Even though he had burned up the London stage for nearly a decade--and appeared in several films--Michael Sheen was not really "discovered" by American audiences until his critically-acclaimed turn as Wolfgang Amadeus Mozart in the 1999 Broadway revival of "Amadeus".
The only son of Meyrick and Irene Sheen, the charming, curly-haired actor grew up a middle-class boy in the working-class town of Port Talbot, Wales. Although his parents worked in personnel, they shared with their son a deep appreciation for acting, with Meyrick Sheen enjoying some success later in life as a Jack Nicholson impersonator.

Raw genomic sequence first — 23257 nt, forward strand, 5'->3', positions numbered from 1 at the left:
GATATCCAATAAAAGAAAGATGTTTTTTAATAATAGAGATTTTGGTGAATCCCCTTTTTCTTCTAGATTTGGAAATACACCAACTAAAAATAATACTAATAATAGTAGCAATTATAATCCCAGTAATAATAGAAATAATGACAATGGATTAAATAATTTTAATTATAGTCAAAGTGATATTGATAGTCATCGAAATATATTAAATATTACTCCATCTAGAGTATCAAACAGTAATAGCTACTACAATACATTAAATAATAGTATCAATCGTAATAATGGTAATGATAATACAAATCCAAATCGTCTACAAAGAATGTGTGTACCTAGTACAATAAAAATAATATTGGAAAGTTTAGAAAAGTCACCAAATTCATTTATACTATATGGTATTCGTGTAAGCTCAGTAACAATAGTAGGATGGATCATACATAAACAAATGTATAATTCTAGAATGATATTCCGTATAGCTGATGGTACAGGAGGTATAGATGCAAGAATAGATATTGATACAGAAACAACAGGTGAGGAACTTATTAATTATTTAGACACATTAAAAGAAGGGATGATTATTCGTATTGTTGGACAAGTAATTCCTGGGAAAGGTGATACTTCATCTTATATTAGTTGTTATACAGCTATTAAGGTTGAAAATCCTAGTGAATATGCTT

As a young man, Michael Sheen turned down the opportunity to pursue a possible professional football career, opting to follow in the footsteps of Daniel Day-Lewis and Patrick Stewart by attending the Bristol Old Vic Theatre School instead of university. In his second year, he won the coveted Laurence Olivier Bursary for consistently outstanding performances. While Sheen was still studying, he landed a pivotal role opposite stage legend Vanessa Redgrave in Martin Sherman's "When She Danced" (1991). He left school early to make his West End debut and has been dazzling audiences and critics with his intense and passionate performances ever since. Among his most memorable roles were "Romeo" in "Romeo and Juliet", the title role in Yukio Ninagawa's 1994 Royal Shakespeare Company's staging of "Peer Gynt" and "Jimmy Porter" both in a 1994 regional staging in a 1999 London revival of "Look Back in Anger". A critic from the London Times panned the multimedia production of "Peer Gynt", but praised Sheen for his ability to express "astonishing vitality despite lifeless direction". Referring to Sheen's performance in "Look Back in Anger", Susannah Clapp of The Observer hailed him for his "luminous quality" and ability to be goaded and fiery and defensive all at the same time. Sheen also managed to set critics' tongues wagging with a deft performance in the role of "Henry V", not a part traditionally given to a slight, boyish-looking actor. One writer raved: "Sheen, volatile and responsive in an excellent performance, showed us the exhilaration of power and conquest".